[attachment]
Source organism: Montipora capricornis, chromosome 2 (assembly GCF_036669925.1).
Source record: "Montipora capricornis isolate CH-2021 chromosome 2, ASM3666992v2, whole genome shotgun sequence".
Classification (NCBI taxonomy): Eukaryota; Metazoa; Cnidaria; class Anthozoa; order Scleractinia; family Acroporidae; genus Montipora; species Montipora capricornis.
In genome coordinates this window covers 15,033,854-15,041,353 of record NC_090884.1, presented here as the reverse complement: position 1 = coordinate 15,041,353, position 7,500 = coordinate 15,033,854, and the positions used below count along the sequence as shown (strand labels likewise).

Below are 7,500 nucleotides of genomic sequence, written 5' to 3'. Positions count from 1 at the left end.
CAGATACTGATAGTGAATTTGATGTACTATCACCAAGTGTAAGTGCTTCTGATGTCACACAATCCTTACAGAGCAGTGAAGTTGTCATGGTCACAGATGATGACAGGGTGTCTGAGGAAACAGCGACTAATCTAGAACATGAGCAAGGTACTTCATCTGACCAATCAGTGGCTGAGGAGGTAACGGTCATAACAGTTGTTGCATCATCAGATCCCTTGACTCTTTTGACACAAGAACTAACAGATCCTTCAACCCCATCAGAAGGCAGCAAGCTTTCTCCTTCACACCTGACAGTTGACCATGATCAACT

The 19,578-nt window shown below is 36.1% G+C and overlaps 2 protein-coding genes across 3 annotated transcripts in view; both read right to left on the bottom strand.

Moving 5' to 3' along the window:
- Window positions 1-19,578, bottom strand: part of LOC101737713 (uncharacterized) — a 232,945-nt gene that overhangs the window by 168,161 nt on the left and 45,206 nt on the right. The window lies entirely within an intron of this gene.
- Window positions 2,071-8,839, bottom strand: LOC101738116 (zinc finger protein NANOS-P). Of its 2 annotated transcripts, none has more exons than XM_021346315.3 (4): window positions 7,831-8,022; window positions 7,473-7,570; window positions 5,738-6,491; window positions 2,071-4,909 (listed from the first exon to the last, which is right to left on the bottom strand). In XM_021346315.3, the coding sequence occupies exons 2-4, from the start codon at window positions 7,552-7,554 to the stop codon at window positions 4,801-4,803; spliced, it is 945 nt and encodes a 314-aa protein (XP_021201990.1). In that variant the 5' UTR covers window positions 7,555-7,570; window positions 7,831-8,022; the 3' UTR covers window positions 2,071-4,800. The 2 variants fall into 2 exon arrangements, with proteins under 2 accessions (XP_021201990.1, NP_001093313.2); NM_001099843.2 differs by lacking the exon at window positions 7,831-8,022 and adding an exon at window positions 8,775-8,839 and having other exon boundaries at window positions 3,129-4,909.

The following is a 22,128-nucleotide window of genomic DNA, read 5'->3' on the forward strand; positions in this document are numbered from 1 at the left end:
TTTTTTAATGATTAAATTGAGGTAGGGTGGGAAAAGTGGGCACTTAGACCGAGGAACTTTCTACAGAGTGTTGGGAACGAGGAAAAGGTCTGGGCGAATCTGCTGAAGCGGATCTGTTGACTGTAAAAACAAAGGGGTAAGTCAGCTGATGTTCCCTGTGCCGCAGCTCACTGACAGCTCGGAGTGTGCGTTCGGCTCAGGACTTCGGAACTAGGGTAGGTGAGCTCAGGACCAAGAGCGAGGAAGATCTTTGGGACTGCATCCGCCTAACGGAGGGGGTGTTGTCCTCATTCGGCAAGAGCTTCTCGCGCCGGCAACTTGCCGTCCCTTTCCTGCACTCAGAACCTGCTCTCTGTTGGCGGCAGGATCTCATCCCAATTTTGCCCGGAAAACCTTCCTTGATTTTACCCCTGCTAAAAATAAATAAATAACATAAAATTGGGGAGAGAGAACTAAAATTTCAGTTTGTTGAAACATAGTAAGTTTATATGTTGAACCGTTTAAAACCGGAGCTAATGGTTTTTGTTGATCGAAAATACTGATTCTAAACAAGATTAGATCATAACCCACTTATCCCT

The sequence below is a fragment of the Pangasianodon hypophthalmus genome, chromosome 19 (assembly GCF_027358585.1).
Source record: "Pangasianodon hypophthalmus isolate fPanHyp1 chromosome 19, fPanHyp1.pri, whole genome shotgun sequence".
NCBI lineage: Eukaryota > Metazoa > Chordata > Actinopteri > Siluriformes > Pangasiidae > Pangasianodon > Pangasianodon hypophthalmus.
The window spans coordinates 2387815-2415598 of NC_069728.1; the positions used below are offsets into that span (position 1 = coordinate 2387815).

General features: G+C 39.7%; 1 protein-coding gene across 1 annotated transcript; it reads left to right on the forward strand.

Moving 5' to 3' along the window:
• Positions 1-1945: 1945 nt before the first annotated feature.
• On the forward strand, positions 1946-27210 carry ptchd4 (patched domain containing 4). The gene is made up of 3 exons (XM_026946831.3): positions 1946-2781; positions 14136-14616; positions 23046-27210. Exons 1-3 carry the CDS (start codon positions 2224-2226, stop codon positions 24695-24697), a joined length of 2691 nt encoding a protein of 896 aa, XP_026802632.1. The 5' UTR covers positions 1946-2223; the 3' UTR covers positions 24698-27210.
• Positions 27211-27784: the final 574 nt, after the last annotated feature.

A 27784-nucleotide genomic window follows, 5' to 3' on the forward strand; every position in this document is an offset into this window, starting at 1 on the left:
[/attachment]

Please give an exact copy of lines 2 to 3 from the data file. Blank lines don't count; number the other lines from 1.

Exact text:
Source record: "Montipora capricornis isolate CH-2021 chromosome 2, ASM3666992v2, whole genome shotgun sequence".
Classification (NCBI taxonomy): Eukaryota; Metazoa; Cnidaria; class Anthozoa; order Scleractinia; family Acroporidae; genus Montipora; species Montipora capricornis.